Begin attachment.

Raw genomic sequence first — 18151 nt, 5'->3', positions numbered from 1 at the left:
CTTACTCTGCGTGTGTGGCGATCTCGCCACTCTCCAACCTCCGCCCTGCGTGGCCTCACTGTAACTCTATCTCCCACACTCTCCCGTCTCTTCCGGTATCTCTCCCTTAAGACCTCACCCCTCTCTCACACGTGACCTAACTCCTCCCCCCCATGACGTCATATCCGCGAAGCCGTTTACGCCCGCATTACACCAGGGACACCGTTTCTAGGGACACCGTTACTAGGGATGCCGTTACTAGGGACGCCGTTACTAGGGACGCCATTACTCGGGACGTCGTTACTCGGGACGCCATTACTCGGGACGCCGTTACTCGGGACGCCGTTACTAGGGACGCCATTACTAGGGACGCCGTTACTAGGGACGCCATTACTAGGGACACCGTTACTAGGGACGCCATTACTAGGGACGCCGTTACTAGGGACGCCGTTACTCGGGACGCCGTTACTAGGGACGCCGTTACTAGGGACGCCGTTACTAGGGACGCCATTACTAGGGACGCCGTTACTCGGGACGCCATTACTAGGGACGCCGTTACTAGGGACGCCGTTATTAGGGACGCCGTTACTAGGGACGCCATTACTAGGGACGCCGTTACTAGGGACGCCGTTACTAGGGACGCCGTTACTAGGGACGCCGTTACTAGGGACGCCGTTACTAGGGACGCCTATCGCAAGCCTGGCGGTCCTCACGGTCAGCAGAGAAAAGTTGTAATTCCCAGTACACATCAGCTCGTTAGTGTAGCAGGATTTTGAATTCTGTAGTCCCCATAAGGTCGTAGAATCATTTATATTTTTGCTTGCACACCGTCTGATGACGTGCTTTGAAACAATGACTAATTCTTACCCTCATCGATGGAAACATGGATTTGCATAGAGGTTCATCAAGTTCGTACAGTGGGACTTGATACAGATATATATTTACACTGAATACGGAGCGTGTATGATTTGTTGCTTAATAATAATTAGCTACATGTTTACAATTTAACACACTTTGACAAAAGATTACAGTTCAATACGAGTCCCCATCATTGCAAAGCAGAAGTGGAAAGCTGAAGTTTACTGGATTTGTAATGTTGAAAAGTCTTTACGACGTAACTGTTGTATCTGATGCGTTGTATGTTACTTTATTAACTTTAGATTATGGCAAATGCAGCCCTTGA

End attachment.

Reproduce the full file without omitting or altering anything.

Raw genomic sequence first — 18151 nt, 5'->3', positions numbered from 1 at the left:
CTTACTCTGCGTGTGTGGCGATCTCGCCACTCTCCAACCTCCGCCCTGCGTGGCCTCACTGTAACTCTATCTCCCACACTCTCCCGTCTCTTCCGGTATCTCTCCCTTAAGACCTCACCCCTCTCTCACACGTGACCTAACTCCTCCCCCCCATGACGTCATATCCGCGAAGCCGTTTACGCCCGCATTACACCAGGGACACCGTTTCTAGGGACACCGTTACTAGGGATGCCGTTACTAGGGACGCCGTTACTAGGGACGCCATTACTCGGGACGTCGTTACTCGGGACGCCATTACTCGGGACGCCGTTACTCGGGACGCCGTTACTAGGGACGCCATTACTAGGGACGCCGTTACTAGGGACGCCATTACTAGGGACACCGTTACTAGGGACGCCATTACTAGGGACGCCGTTACTAGGGACGCCGTTACTCGGGACGCCGTTACTAGGGACGCCGTTACTAGGGACGCCGTTACTAGGGACGCCATTACTAGGGACGCCGTTACTCGGGACGCCATTACTAGGGACGCCGTTACTAGGGACGCCGTTATTAGGGACGCCGTTACTAGGGACGCCATTACTAGGGACGCCGTTACTAGGGACGCCGTTACTAGGGACGCCGTTACTAGGGACGCCGTTACTAGGGACGCCGTTACTAGGGACGCCTATCGCAAGCCTGGCGGTCCTCACGGTCAGCAGAGAAAAGTTGTAATTCCCAGTACACATCAGCTCGTTAGTGTAGCAGGATTTTGAATTCTGTAGTCCCCATAAGGTCGTAGAATCATTTATATTTTTGCTTGCACACCGTCTGATGACGTGCTTTGAAACAATGACTAATTCTTACCCTCATCGATGGAAACATGGATTTGCATAGAGGTTCATCAAGTTCGTACAGTGGGACTTGATACAGATATATATTTACACTGAATACGGAGCGTGTATGATTTGTTGCTTAATAATAATTAGCTACATGTTTACAATTTAACACACTTTGACAAAAGATTACAGTTCAATACGAGTCCCCATCATTGCAAAGCAGAAGTGGAAAGCTGAAGTTTACTGGATTTGTAATGTTGAAAAGTCTTTACGACGTAACTGTTGTATCTGATGCGTTGTATGTTACTTTATTAACTTTAGATTATGGCAAATGCAGCCCTTGA